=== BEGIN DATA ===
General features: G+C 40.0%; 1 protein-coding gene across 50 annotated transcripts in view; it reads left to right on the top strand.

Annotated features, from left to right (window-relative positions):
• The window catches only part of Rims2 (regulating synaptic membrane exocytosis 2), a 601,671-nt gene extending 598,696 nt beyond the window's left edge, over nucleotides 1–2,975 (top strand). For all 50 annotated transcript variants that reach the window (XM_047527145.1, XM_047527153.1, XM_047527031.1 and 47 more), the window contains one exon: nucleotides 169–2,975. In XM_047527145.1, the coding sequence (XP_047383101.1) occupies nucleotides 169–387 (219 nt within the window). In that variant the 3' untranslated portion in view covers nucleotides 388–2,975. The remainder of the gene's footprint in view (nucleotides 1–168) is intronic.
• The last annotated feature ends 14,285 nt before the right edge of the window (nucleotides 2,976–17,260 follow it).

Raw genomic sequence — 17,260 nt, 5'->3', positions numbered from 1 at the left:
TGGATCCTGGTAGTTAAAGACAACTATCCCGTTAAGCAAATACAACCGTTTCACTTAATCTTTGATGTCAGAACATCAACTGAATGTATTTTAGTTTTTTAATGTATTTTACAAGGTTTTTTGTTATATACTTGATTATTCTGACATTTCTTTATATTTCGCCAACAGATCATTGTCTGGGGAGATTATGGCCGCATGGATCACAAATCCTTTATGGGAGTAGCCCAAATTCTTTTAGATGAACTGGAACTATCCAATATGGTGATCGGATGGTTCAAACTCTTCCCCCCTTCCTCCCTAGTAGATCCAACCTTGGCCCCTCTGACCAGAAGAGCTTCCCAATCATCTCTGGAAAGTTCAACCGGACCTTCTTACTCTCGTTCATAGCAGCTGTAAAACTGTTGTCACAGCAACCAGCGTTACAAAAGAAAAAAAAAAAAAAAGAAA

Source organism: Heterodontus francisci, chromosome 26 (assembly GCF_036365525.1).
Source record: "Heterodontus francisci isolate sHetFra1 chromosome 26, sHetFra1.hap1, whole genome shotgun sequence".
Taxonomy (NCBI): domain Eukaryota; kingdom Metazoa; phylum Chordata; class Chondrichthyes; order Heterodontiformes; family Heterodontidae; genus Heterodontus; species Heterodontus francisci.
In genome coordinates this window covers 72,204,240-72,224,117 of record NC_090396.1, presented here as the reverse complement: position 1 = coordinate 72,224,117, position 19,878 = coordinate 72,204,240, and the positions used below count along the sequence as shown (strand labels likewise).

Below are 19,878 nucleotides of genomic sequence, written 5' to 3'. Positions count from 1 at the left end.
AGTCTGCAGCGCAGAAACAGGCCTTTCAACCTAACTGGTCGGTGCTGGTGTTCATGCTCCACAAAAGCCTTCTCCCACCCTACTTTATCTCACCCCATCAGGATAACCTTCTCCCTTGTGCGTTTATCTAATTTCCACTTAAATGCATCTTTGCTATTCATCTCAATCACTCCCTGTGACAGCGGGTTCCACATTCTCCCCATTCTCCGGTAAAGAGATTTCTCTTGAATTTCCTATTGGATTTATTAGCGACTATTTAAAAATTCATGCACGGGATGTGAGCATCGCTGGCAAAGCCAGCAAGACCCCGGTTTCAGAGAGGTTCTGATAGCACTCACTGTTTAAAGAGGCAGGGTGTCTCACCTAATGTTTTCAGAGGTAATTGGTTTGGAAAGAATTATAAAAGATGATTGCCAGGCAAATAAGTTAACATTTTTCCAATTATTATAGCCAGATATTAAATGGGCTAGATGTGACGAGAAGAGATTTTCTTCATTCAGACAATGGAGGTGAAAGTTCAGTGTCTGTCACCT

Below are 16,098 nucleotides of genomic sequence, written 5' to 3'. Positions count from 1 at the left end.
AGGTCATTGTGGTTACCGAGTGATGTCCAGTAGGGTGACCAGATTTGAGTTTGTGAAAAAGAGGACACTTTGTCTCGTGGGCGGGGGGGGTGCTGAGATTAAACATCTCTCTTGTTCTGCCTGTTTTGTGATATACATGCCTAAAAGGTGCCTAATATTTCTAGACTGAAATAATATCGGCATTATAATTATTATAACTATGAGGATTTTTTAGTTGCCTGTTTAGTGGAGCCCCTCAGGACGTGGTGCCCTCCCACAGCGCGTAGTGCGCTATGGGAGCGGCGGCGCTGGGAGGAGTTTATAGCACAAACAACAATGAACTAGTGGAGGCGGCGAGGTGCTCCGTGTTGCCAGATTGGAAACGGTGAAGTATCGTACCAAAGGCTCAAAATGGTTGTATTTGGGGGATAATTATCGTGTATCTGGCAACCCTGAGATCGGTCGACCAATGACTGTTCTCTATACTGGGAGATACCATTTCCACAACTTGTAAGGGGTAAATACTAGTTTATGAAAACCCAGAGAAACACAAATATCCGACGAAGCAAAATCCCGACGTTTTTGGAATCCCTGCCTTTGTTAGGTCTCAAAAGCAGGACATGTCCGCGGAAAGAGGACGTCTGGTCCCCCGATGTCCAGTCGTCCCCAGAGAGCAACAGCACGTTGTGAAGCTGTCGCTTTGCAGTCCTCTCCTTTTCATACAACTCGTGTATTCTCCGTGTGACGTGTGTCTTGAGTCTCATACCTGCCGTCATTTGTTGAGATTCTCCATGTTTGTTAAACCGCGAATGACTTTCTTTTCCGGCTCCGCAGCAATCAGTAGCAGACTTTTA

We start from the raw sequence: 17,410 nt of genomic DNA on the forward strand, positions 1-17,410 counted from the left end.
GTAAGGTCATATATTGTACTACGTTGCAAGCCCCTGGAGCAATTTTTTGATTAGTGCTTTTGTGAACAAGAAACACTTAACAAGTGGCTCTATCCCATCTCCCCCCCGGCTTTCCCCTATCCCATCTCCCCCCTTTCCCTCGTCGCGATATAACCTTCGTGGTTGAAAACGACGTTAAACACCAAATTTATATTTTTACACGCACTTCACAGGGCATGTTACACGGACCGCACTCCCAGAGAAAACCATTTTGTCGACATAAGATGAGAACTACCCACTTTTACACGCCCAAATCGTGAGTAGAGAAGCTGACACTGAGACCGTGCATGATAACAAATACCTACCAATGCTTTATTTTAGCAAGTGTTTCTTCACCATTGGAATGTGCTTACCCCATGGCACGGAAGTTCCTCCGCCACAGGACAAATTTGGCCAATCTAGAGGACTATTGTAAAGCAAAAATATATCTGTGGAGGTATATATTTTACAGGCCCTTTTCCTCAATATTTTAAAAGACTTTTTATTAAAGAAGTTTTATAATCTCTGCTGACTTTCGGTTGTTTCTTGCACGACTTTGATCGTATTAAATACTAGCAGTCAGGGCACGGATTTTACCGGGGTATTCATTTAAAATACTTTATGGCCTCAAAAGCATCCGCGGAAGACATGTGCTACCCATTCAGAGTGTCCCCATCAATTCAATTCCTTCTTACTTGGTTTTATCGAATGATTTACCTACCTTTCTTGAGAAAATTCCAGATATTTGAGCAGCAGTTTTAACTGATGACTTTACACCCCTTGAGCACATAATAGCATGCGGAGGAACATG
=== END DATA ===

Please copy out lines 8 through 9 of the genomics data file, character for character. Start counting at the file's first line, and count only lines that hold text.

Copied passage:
Source record: "Heterodontus francisci isolate sHetFra1 chromosome 26, sHetFra1.hap1, whole genome shotgun sequence".
Taxonomy (NCBI): domain Eukaryota; kingdom Metazoa; phylum Chordata; class Chondrichthyes; order Heterodontiformes; family Heterodontidae; genus Heterodontus; species Heterodontus francisci.